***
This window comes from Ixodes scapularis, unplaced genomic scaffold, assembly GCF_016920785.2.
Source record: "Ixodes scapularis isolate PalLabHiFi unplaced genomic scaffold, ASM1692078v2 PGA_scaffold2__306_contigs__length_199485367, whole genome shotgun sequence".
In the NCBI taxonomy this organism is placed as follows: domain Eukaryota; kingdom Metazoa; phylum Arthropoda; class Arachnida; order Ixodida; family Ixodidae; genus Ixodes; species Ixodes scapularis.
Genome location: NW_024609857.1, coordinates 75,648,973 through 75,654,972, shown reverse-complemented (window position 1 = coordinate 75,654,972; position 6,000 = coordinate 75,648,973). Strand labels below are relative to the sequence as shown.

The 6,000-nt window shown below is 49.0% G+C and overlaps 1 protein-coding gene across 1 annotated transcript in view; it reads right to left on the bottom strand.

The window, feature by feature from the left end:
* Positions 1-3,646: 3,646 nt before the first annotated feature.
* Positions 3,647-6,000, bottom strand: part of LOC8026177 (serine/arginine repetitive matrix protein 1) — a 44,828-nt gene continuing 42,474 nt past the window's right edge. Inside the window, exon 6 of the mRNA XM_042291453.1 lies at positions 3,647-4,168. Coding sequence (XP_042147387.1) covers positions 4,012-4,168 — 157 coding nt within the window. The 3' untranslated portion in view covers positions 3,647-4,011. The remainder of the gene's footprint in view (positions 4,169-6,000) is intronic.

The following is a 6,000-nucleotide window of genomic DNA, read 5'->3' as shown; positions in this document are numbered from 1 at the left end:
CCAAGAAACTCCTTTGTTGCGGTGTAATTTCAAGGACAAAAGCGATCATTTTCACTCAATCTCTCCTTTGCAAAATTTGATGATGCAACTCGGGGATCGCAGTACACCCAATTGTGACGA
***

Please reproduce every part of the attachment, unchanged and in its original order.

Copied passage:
This window comes from Ixodes scapularis, unplaced genomic scaffold, assembly GCF_016920785.2.
Source record: "Ixodes scapularis isolate PalLabHiFi unplaced genomic scaffold, ASM1692078v2 PGA_scaffold2__306_contigs__length_199485367, whole genome shotgun sequence".
In the NCBI taxonomy this organism is placed as follows: domain Eukaryota; kingdom Metazoa; phylum Arthropoda; class Arachnida; order Ixodida; family Ixodidae; genus Ixodes; species Ixodes scapularis.
Genome location: NW_024609857.1, coordinates 75,648,973 through 75,654,972, shown reverse-complemented (window position 1 = coordinate 75,654,972; position 6,000 = coordinate 75,648,973). Strand labels below are relative to the sequence as shown.

The 6,000-nt window shown below is 49.0% G+C and overlaps 1 protein-coding gene across 1 annotated transcript in view; it reads right to left on the bottom strand.

The window, feature by feature from the left end:
* Positions 1-3,646: 3,646 nt before the first annotated feature.
* Positions 3,647-6,000, bottom strand: part of LOC8026177 (serine/arginine repetitive matrix protein 1) — a 44,828-nt gene continuing 42,474 nt past the window's right edge. Inside the window, exon 6 of the mRNA XM_042291453.1 lies at positions 3,647-4,168. Coding sequence (XP_042147387.1) covers positions 4,012-4,168 — 157 coding nt within the window. The 3' untranslated portion in view covers positions 3,647-4,011. The remainder of the gene's footprint in view (positions 4,169-6,000) is intronic.

The following is a 6,000-nucleotide window of genomic DNA, read 5'->3' as shown; positions in this document are numbered from 1 at the left end:
CCAAGAAACTCCTTTGTTGCGGTGTAATTTCAAGGACAAAAGCGATCATTTTCACTCAATCTCTCCTTTGCAAAATTTGATGATGCAACTCGGGGATCGCAGTACACCCAATTGTGACGA